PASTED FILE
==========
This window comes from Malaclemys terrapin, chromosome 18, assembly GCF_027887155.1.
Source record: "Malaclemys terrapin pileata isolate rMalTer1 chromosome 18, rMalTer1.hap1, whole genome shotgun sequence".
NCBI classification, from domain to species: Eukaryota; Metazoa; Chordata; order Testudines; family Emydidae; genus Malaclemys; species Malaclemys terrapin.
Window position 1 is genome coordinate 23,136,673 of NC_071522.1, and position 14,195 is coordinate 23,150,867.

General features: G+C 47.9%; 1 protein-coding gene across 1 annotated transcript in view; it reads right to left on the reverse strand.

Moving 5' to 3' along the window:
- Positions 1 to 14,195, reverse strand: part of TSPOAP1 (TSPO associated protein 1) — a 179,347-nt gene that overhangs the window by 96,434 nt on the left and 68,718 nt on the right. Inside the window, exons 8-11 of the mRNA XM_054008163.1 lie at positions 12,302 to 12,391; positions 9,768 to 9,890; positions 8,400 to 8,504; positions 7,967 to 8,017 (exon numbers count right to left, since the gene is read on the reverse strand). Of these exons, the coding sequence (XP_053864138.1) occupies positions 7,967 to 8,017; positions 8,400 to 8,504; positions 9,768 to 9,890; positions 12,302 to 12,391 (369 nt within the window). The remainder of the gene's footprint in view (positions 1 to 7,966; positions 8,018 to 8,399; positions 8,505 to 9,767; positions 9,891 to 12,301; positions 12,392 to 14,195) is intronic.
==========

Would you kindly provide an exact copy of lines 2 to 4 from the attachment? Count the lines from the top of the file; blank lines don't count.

Source record: "Malaclemys terrapin pileata isolate rMalTer1 chromosome 18, rMalTer1.hap1, whole genome shotgun sequence".
NCBI classification, from domain to species: Eukaryota; Metazoa; Chordata; order Testudines; family Emydidae; genus Malaclemys; species Malaclemys terrapin.
Window position 1 is genome coordinate 23,136,673 of NC_071522.1, and position 14,195 is coordinate 23,150,867.